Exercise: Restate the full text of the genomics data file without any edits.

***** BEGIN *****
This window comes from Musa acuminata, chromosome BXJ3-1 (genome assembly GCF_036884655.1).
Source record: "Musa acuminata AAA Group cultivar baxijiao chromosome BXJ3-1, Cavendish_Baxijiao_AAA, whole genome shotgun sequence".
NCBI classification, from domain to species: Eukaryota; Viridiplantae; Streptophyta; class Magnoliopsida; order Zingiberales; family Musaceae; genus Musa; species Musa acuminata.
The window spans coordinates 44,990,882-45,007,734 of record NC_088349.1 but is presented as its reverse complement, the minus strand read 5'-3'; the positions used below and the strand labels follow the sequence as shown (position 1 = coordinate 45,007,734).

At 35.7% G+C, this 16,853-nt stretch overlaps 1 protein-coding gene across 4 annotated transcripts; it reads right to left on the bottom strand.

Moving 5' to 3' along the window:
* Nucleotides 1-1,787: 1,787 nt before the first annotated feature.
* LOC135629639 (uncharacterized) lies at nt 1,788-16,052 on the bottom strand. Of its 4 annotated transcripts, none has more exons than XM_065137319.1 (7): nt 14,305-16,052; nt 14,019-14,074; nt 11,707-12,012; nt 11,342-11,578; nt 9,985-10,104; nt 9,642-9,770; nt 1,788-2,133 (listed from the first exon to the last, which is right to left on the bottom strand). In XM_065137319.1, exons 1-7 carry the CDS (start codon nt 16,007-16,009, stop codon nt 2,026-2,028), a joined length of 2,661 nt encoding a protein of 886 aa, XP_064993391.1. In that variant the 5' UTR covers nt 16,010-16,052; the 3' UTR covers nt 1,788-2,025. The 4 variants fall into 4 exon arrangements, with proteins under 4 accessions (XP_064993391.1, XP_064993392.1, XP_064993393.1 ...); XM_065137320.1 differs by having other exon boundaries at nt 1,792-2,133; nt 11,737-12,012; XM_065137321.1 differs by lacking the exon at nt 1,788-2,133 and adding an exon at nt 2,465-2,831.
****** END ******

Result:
This window comes from Musa acuminata, chromosome BXJ3-1 (genome assembly GCF_036884655.1).
Source record: "Musa acuminata AAA Group cultivar baxijiao chromosome BXJ3-1, Cavendish_Baxijiao_AAA, whole genome shotgun sequence".
NCBI classification, from domain to species: Eukaryota; Viridiplantae; Streptophyta; class Magnoliopsida; order Zingiberales; family Musaceae; genus Musa; species Musa acuminata.
The window spans coordinates 44,990,882-45,007,734 of record NC_088349.1 but is presented as its reverse complement, the minus strand read 5'-3'; the positions used below and the strand labels follow the sequence as shown (position 1 = coordinate 45,007,734).

At 35.7% G+C, this 16,853-nt stretch overlaps 1 protein-coding gene across 4 annotated transcripts; it reads right to left on the bottom strand.

Moving 5' to 3' along the window:
* Nucleotides 1-1,787: 1,787 nt before the first annotated feature.
* LOC135629639 (uncharacterized) lies at nt 1,788-16,052 on the bottom strand. Of its 4 annotated transcripts, none has more exons than XM_065137319.1 (7): nt 14,305-16,052; nt 14,019-14,074; nt 11,707-12,012; nt 11,342-11,578; nt 9,985-10,104; nt 9,642-9,770; nt 1,788-2,133 (listed from the first exon to the last, which is right to left on the bottom strand). In XM_065137319.1, exons 1-7 carry the CDS (start codon nt 16,007-16,009, stop codon nt 2,026-2,028), a joined length of 2,661 nt encoding a protein of 886 aa, XP_064993391.1. In that variant the 5' UTR covers nt 16,010-16,052; the 3' UTR covers nt 1,788-2,025. The 4 variants fall into 4 exon arrangements, with proteins under 4 accessions (XP_064993391.1, XP_064993392.1, XP_064993393.1 ...); XM_065137320.1 differs by having other exon boundaries at nt 1,792-2,133; nt 11,737-12,012; XM_065137321.1 differs by lacking the exon at nt 1,788-2,133 and adding an exon at nt 2,465-2,831.